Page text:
In August 2009, the Italian Space Agency launched its Mice Drawer System (MDS) investigation on the Shuttle Discovery flight 17A/STS-128. Over the course of a 91-day mission at the International Space Station, the MDS experiment focused on the effects of microgravity on six mice. The purpose of the experiment was to investigate the structural and functional changes that occur in animals when there is an absence of normal gravity over an extended period of time.
The new PLoS ONE Collection brings together a number of articles drawn from this long-term project.
The research presented attempts to capture information on a range of mammalian physiological system changes during the space flight. Collectively the articles offer an integrative view of the mammal’s physiological response to a microgravitational climate.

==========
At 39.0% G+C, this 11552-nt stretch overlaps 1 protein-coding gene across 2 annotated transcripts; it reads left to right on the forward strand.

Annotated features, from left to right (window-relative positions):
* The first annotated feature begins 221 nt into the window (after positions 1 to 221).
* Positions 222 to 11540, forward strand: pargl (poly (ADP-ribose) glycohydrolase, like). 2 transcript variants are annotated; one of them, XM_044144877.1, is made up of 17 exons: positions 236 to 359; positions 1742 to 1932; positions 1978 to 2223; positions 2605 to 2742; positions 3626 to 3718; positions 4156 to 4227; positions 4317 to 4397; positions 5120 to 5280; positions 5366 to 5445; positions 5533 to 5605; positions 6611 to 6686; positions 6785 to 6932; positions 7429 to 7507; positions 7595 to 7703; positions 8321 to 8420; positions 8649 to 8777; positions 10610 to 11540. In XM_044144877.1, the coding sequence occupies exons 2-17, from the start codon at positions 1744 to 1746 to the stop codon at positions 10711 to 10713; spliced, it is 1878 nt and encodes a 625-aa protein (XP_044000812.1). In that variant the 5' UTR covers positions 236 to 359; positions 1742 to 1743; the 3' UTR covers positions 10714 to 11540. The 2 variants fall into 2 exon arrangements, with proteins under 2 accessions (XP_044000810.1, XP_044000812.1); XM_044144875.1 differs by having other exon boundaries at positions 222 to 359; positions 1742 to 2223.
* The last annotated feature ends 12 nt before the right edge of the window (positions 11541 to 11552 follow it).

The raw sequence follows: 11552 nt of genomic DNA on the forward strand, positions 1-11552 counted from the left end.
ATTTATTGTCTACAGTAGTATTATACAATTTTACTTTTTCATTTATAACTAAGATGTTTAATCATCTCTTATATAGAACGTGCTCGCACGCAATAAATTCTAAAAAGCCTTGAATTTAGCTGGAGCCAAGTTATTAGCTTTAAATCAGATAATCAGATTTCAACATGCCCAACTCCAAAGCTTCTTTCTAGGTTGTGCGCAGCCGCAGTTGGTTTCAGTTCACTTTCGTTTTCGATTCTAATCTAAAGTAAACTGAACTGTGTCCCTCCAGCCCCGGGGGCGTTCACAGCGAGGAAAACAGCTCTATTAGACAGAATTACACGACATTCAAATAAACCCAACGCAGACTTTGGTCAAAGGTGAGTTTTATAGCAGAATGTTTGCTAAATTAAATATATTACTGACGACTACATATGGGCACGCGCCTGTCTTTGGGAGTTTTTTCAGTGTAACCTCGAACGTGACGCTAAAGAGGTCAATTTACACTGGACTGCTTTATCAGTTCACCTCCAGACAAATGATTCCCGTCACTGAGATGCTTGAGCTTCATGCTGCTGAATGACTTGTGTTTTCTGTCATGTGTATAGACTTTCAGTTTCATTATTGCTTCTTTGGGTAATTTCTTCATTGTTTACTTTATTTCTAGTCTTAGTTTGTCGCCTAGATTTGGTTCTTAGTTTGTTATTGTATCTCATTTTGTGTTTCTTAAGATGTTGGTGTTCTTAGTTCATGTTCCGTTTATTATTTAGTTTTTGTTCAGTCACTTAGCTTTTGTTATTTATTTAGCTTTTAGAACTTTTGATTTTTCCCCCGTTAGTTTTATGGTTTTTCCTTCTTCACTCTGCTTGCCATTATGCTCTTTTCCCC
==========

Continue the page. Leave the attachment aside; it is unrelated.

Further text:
The research was an international collaboration and involved scientists from several countries. With a better understanding of the effect of microgravitational conditions on mice, this research could be applied in ways to help extend the human presence in space beyond low Earth orbit.
Adapted from: Cancedda R, Liu Y, Ruggiu A, Tavella S, Biticchi R, et al. (2012) The Mice Drawer System (MDS) Experiment and the Space Endurance Record-Breaking Mice. PLoS ONE 7(5): e32243. doi:10.1371/journal.pone.0032243
Collection Citation: The Mice Drawer System Experiment and the Space Endurance Record-Breaking Mice (2012) PLoS Collections: http://www.ploscollections.org/Mice_Drawer_System
The PLoS ONE Launches the Mice Drawer System Experiment Collection by PLOS Blogs Network, unless otherwise expressly stated, is licensed under a Creative Commons Attribution 4.0 International License.